I have cooked my own food for over 12 years now. Over the years, as boredom from cooking on a daily basis has set in, the quality of what I cook has deteriorated. These days the food I cook is just about edible.
Given this, I like to watch some mindless television while eating. This ensures that I don’t pay attention to what I am eating and as a result, don’t end up cribbing to myself. What works best in this scenario, especially during lunch time, are business news channels.
If you are the kind who still watches them, you would know that a major part of the day on these channels is spent in trying to figure out which way the stock market is headed. The anchors of these channels talk to so called “experts” who give their “gyan” on why they feel the market moved the way it did, and which way they think it’s headed in the future.
More often than not these experts are optimistic and keep telling us that the market is only going to go up from here. Nevertheless, as you and I know that is not how things always turn out. It is especially interesting on days the markets rise, to see these experts thump their chests and tell the viewers “I told you so!”
The reasons for their optimism vary from day to day. It can be low inflation on one day and the hyperactive Modi government on another. On days they run out reasons they like to tell us the “India growth story is still intact”. Come rain or sunshine, these experts always have their reasons ready. And that makes it great fun to watch.
(I have to confess here that I have this recurring dream where I have been invited to a studio of a business channel and am asked “Mr Kaul, which way do you think the stock market is headed?” And I look write into the eyes of the anchor and tell her “Mam, it’s headed only one way and that’s up”.
“Why do you say so?” she asks, with her eyebrows fluttering. And I reply: “The whole country of the system is juxtaposition by the haemoglobin in the atmosphere because you are a sophisticated rhetorician intoxicated by the exuberance of your own verbosity.”)
Jokes apart, these experts especially the Indian ones, never really tell us the real reason behind the Indian stock market going up.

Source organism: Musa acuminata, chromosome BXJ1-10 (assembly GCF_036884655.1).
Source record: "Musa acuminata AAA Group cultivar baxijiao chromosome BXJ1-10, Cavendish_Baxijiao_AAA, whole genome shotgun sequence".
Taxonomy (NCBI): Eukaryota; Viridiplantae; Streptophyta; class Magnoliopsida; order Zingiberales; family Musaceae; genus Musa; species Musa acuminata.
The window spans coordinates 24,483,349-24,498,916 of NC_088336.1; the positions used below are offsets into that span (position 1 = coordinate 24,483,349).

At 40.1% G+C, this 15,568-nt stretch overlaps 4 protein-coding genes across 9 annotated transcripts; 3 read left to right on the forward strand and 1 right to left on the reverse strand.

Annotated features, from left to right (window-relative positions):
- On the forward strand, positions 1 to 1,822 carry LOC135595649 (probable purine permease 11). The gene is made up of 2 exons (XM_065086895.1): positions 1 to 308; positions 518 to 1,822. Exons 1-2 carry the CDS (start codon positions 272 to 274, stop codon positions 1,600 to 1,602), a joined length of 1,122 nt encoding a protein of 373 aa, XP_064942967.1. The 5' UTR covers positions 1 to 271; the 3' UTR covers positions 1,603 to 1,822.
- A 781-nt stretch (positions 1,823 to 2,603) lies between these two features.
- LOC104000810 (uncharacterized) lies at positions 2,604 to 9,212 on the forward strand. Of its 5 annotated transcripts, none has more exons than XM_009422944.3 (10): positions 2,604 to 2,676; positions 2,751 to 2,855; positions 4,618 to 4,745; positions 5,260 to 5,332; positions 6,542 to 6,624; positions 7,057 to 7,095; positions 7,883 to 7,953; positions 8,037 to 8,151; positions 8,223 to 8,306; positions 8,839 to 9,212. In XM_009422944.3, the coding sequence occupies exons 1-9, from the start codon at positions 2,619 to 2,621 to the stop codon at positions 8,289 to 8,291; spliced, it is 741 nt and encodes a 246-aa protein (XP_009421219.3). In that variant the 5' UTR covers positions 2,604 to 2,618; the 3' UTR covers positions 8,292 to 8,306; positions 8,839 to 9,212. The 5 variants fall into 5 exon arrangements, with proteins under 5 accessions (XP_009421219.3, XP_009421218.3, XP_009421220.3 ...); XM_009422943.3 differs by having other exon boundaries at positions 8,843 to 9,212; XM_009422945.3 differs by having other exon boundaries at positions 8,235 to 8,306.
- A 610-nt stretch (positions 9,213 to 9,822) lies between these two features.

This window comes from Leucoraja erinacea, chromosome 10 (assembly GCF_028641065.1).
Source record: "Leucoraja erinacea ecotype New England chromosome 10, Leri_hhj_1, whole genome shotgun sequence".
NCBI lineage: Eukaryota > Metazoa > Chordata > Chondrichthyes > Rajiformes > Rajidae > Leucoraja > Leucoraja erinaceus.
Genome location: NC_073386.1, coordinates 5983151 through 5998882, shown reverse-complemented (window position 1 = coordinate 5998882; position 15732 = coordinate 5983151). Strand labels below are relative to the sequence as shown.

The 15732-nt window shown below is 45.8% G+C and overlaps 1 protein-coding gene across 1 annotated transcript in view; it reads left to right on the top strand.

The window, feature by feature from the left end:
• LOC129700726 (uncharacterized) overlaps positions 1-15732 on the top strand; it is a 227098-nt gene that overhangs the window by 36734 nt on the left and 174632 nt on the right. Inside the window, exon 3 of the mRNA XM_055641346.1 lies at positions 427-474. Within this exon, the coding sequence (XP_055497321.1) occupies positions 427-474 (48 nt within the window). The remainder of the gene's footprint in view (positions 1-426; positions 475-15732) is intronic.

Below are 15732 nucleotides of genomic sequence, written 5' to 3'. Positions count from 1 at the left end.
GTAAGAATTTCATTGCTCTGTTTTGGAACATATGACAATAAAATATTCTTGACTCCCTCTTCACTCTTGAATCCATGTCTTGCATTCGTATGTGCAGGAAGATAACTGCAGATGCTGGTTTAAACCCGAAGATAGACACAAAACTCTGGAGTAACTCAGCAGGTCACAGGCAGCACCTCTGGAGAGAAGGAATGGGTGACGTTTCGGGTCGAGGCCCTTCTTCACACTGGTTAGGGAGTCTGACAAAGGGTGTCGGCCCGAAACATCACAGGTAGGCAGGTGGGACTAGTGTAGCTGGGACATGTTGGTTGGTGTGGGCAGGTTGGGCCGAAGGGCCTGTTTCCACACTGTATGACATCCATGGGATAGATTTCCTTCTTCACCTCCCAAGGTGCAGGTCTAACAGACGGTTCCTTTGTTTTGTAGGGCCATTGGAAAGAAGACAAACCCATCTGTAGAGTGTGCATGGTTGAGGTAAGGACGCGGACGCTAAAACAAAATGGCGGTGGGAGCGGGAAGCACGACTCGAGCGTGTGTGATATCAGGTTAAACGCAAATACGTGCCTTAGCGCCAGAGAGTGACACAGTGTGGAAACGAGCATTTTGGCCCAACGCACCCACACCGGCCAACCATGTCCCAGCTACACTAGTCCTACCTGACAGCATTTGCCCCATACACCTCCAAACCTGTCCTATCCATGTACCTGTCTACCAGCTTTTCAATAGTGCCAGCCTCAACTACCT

Between April 2007 and October 2014, the foreign institutional investors(FIIs) made a net purchase(gross purchase minus gross sales of stocks) of Rs 2.06 lakh crore in the Indian stock market. During the same period the domestic institutional investors(DIIs) made net sales of Rs 22,715 crore.
Things get more interesting once we look at the numbers between September 2008 (the month the current financial crisis started) and October 2014. During this period, FIIs have made a net purchase of Rs 2.76 lakh crore. In the same period, the DIIs made net sales of Rs 95,219 crore. These data points tell us very clearly who is really driving up the Indian stock market. In the aftermath of the financial crisis breaking out in September 2008, the developed nations of the world led by the United States and United Kingdom carried out quantitative easing or printed money and pumped it into their respective financial systems, to keep interest rates low.
This was done in the hope that at low interest rates people would borrow and spend more, and all the spending would help revive economic growth. What happened instead was that large financial institutions managed to borrow money at low interest rates and invested it in financial markets all over the world. This has driven up stock markets all over the world, including the BSE Sensex.
The inflow of foreign money has been particularly strong this year. As Abhishek Saraf and Abhay Laijawala of Deutsche Bank Market Research point out in a recent report “On a year to date basis too, India has witnessed the highest FII inflows into equities at ~US$14billion.”